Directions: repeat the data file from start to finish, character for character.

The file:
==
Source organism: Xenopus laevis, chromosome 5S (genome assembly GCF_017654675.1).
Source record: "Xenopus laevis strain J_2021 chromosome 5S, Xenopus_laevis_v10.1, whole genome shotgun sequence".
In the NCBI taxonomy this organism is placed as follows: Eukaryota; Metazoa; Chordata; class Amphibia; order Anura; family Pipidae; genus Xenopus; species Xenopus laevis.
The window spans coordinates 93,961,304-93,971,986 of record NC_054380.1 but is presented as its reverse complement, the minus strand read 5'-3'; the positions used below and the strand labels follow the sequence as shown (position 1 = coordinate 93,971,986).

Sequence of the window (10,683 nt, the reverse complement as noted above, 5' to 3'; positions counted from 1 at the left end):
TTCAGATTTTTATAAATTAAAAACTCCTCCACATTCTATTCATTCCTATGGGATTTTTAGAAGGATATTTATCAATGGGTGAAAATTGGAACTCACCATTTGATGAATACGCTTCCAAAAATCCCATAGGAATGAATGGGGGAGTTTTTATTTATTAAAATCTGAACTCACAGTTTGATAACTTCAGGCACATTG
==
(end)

Source organism: Xenopus laevis, chromosome 5S (genome assembly GCF_017654675.1).
Source record: "Xenopus laevis strain J_2021 chromosome 5S, Xenopus_laevis_v10.1, whole genome shotgun sequence".
In the NCBI taxonomy this organism is placed as follows: Eukaryota; Metazoa; Chordata; class Amphibia; order Anura; family Pipidae; genus Xenopus; species Xenopus laevis.
The window spans coordinates 93,961,304-93,971,986 of record NC_054380.1 but is presented as its reverse complement, the minus strand read 5'-3'; the positions used below and the strand labels follow the sequence as shown (position 1 = coordinate 93,971,986).

Sequence of the window (10,683 nt, the reverse complement as noted above, 5' to 3'; positions counted from 1 at the left end):
TTCAGATTTTTATAAATTAAAAACTCCTCCACATTCTATTCATTCCTATGGGATTTTTAGAAGGATATTTATCAATGGGTGAAAATTGGAACTCACCATTTGATGAATACGCTTCCAAAAATCCCATAGGAATGAATGGGGGAGTTTTTATTTATTAAAATCTGAACTCACAGTTTGATAACTTCAGGCACATTG